Travel
3 min

Corsica

French island home to a constellation of medieval cities and tiny hill towns

Kayaks on Tonnara Beach in Corsica. Credit: Aefa Mulholland

If you think France stops at the delicious strip of beaches that hems the South of France, look again. Corsica, Napoleon’s birthplace, basks in the Mediterranean, just a brief flight or ferry ride across the Ligurian Sea from Nice or Marseille. It might no longer be an independent island nation, but don’t tell its fiercely proud inhabitants. The officially French island has a constellation of medieval cities and tiny hill towns — and a fierce character that has outlived occupations and invasions by the Carthaginians, Greeks, Etruscans, Romans, Vandals, Visigoths, Saracens, Lombards, Genoese and, finally, the French. One visit to the 183-by-84-kilometre island explains why it has been so hotly contested. It's a wonderland of beaches, tiny hill towns laced with roads barely wide enough for a lethargic donkey to trot along, and an abundance of medieval hill towns and fortresses. Budget flights have reached the Île de Beauténow, making it accessible, but it still feels as if you've just inched off the map.

Calvi, population 5,500, perches on the northwest coast of the island — known as the Corsican Riviera — and has an imposing 15th-century Genoese citadel, crumbling four- and five-storey houses with sun-bleached shutters that loom over narrow alleys, and many cats that sleep in the sun. It’s something of a surprise to discover that this ancient fortified town is home to one of le plus chic spots in the Mediterranean, celebrity magnet Chez Tao, a lavish piano bar housed in a former bishop's palace. The waterfront below offers an enticing choice of restaurant bars, perfect for trying the local delicacy, sanglier (wild boar), sipping something delicious and watching the sun set over the bustling harbour.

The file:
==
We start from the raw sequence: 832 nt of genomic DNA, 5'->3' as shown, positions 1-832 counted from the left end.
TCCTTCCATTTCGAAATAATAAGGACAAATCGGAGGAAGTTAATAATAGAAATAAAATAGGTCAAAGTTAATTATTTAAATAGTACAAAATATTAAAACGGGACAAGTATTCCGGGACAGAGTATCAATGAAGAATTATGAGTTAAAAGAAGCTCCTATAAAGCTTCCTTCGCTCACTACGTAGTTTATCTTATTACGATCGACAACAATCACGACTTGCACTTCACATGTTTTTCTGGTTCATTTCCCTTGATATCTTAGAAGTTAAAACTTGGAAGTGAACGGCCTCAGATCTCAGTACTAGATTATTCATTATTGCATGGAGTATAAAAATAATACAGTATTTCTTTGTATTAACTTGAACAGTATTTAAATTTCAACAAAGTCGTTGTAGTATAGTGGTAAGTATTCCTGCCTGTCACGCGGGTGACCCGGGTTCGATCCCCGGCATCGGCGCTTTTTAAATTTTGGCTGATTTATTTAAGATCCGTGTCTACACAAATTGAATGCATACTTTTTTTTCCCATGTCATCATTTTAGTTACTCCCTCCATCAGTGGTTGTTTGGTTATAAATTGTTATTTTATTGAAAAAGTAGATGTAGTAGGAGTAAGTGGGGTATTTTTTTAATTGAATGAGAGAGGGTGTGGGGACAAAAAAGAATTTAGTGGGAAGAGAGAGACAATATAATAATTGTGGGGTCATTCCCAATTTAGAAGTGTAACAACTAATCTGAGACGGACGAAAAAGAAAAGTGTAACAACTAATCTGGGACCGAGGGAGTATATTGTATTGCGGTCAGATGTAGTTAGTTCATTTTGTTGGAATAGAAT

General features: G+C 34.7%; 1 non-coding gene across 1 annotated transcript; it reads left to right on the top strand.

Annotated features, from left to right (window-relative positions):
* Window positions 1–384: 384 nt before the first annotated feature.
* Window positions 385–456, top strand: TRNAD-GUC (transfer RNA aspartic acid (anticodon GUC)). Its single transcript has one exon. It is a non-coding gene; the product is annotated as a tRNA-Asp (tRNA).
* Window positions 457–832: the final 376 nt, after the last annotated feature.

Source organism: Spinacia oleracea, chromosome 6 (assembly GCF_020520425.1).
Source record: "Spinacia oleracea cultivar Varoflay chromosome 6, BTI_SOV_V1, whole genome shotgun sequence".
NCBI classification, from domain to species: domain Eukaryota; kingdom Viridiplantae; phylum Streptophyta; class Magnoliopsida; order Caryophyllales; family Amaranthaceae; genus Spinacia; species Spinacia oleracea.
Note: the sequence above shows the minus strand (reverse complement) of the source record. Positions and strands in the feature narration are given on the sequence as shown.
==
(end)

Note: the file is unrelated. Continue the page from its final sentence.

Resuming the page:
On the west coast, budget flight destination Ajaccio offers a brace of museums, including Napoleon's birthplace. Southern city Bonifacio has a charming port, an old town perched on a 60-metre-high limestone cliff and a gay beach. Central Corte is the island's university town. Porto-Vecchio, on the southeastern coast, boasts the island's most star-studded beaches and luxe lodgings to match. The hill towns of the north, such as Sant’Antonino and Pigna, offer windows into the past: crumbling, old cellar restaurants where servers squeeze lemons into tart lemon-pressé drinks; impossibly steep steps that lead up to faded churches; and upright old women who speak only Corsican.

Two-thirds of the island is mountainous and a substantial portion is densely forested, but at sea level more than 200 beaches confetti a 1,000-kilometre coastline. Some beaches offer fine sand and perfect sunbathing opportunities. Other rocky coves have fantastic snorkelling. More than a few lure sports enthusiasts. At Plage Algajola on the island’s breezy east side, kite- and windsurfers gear up for the gusts and skim along the crests of insistent waves. Even the most remote sandy strip has its own unassuming beach restaurant, complete with linen-covered tables, palapas nestled in the sand and a menu of astoundingly fresh fish and salad. Areas of unruly bush and grass grow around many northern beaches. The maquis, as this scrub is called, is full of rosemary, lavender, sage and thyme. Each step stirs up amazing aromas — the island even smells good. Supermarkets sell wee gingham bags of the herbs to take home. The southern beaches are the busiest. Not to be missed are the popular Tamaricciu, the stunning Rondinara, glitzy Palombaggia and the bar-strewn Campomoro.

Accommodations
The five-star La Villa offers impeccable food, exquisite rooms, an infinity pool and thrilling citadel and Bay of Calvi views. At the other end of the island, Bonifacio’s new Hotel Genovese holds court from the cliff. Indifferent service is more than compensated for by the incredible views and the stunning outdoor pool.

Nearby Marseille and Nice
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